OTTAWA (Reuters) - Canada’s already-sluggish jobs market stalled in June, when the economy shed 700 positions, but the number of people seeking work also fell, and the unemployment rate edged down to an 11-month low of 6.8 percent.
Analysts polled by Reuters had forecast a gain of 5,000 positions, and expected the jobless rate to rise to 7.0 percent from 6.9 percent in May. The unemployment rate last hit 6.8 percent in July 2015.
The Statistics Canada data released on Friday underlined the challenges facing an economy trying to adjust to weak oil prices that have depressed demand and led to layoffs in the energy industry. The labor participation rate dropped to 65.5 percent, the lowest since December 1999.
Full-time positions dropped by 40,100 while part-time jobs rose by 39,400. The construction and manufacturing sectors lost 28,700 and 12,900 jobs respectively while accommodation and food services grew by 20,200 positions.
“It feels like it’s a fairly weak report befitting conditions in the wider economy ... full-time hiring was weak so that’s something that stands out as an additional source of concern,” said David Tulk, chief Canada macro strategist at TD Securities.
The Canadian dollar weakened slightly after the data was released. Separately, a report showed U.S. job growth surged in June as manufacturing employment increased.
In the 12 months to June, the number of people employed edged up by 107,600, or 0.6 percent, with the majority of gains in part-time work. The six-month average for employment growth was 7,300 jobs, down from 11,200 in May.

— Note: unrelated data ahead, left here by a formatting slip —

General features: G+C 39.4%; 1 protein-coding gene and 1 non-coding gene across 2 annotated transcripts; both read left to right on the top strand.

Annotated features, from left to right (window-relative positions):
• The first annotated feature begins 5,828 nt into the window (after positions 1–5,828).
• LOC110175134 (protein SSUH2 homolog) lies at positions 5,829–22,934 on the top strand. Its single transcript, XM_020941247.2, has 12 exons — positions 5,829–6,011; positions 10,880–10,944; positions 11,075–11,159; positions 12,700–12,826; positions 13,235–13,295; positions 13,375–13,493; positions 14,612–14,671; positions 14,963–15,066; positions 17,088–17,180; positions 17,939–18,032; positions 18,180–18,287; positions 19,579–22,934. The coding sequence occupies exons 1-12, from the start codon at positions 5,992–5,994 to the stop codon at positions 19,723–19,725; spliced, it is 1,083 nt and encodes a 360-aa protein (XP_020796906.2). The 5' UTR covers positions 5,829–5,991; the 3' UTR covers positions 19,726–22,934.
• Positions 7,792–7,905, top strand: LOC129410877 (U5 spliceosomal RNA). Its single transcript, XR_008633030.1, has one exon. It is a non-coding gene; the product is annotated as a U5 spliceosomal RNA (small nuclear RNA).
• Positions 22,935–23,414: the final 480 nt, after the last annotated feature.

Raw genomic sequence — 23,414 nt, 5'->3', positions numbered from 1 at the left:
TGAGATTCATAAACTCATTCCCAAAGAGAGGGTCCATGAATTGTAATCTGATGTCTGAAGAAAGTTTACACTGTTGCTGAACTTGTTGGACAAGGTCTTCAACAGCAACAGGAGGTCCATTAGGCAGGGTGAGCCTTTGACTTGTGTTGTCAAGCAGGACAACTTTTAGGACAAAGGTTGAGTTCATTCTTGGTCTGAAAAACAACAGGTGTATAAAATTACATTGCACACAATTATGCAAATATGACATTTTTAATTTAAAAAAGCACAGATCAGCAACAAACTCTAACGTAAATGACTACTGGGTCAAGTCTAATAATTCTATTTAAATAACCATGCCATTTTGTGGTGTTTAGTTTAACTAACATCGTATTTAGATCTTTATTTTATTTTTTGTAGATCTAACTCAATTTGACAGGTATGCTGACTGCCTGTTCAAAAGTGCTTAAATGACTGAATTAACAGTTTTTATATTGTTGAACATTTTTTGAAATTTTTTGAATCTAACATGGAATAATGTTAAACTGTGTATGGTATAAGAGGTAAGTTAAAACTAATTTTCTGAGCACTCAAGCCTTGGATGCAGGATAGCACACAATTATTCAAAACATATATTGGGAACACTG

In Alberta, where wildfires had shut down some oil production facilities and forced the evacuation of Fort McMurray, Statscan estimated that 1,600 people lost their jobs.
The agency did not collect data for the Fort McMurray region, choosing instead to use substituted values taken from surrounding areas.
The Bank of Canada, citing the wildfire impact, said last month that growth was likely flat or slightly negative in the second quarter. It sees an outsized third-quarter recovery.
A Reuters poll released on Thursday said the bank would keep interest rates unchanged for at least another year.
Doug Porter, chief economist at BMO Capital Markets, said the June jobs report was unlikely to sway the Bank of Canada.
“The Bank will probably be more influenced by what we saw out of the United States ... (which) suggests that the U.S economy is still on track,” he said in a telephone interview.
Additional reporting by Matt Scuffham and Allison Martell in Toronto; Editing by Bernadette Baum